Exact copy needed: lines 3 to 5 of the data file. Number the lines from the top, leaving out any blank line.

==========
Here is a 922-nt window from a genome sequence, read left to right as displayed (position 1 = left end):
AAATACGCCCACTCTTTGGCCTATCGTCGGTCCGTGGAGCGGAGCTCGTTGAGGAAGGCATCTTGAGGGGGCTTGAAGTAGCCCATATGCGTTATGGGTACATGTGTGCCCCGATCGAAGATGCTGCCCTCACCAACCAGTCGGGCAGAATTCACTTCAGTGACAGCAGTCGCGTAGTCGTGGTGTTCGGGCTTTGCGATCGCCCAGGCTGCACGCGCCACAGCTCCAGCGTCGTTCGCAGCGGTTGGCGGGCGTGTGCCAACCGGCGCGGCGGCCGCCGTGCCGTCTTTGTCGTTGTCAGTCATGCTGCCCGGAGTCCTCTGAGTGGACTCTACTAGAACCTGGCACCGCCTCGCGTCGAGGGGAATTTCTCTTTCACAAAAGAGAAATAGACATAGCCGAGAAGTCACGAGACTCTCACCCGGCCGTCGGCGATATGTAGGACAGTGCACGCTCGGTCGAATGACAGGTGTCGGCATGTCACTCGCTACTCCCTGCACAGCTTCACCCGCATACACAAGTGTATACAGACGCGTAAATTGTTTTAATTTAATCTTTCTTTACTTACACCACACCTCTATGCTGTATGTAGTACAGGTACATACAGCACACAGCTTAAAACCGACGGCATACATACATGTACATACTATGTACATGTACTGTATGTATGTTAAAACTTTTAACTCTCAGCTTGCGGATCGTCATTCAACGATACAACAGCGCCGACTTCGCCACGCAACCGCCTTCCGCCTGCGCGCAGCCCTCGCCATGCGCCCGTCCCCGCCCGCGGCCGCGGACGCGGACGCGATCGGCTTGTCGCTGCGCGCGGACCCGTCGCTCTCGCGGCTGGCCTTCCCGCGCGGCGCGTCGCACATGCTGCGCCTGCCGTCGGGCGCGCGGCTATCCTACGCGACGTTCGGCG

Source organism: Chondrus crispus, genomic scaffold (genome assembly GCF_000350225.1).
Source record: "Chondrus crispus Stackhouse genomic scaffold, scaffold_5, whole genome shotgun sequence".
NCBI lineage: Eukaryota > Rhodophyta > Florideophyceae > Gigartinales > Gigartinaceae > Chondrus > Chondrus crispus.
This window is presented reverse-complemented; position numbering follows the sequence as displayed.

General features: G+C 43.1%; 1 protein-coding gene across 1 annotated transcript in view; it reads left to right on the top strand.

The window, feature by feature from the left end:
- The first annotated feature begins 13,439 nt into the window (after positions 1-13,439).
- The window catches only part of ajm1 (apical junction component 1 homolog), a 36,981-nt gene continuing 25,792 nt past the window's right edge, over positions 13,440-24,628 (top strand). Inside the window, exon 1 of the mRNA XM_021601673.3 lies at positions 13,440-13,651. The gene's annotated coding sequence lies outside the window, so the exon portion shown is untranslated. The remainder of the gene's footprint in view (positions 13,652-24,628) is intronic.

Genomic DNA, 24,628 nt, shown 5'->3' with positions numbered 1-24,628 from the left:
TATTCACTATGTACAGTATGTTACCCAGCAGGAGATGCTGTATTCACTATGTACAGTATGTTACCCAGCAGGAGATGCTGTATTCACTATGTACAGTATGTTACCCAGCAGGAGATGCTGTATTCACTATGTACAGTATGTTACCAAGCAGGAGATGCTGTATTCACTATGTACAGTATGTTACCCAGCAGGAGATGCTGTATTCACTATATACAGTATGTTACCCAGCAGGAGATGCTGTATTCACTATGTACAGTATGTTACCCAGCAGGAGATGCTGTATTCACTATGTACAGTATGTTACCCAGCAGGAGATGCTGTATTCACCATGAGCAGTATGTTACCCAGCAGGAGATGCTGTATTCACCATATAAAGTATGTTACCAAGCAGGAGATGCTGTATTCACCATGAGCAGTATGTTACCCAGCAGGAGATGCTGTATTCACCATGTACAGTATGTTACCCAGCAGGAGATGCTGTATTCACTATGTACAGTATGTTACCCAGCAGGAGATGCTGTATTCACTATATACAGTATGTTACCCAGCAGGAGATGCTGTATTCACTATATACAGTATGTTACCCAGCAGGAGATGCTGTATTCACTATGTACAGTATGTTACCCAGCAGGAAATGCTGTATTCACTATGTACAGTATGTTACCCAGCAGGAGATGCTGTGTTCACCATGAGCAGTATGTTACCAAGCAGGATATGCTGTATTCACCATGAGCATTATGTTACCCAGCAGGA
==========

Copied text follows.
Source organism: Chondrus crispus, genomic scaffold (genome assembly GCF_000350225.1).
Source record: "Chondrus crispus Stackhouse genomic scaffold, scaffold_5, whole genome shotgun sequence".
NCBI lineage: Eukaryota > Rhodophyta > Florideophyceae > Gigartinales > Gigartinaceae > Chondrus > Chondrus crispus.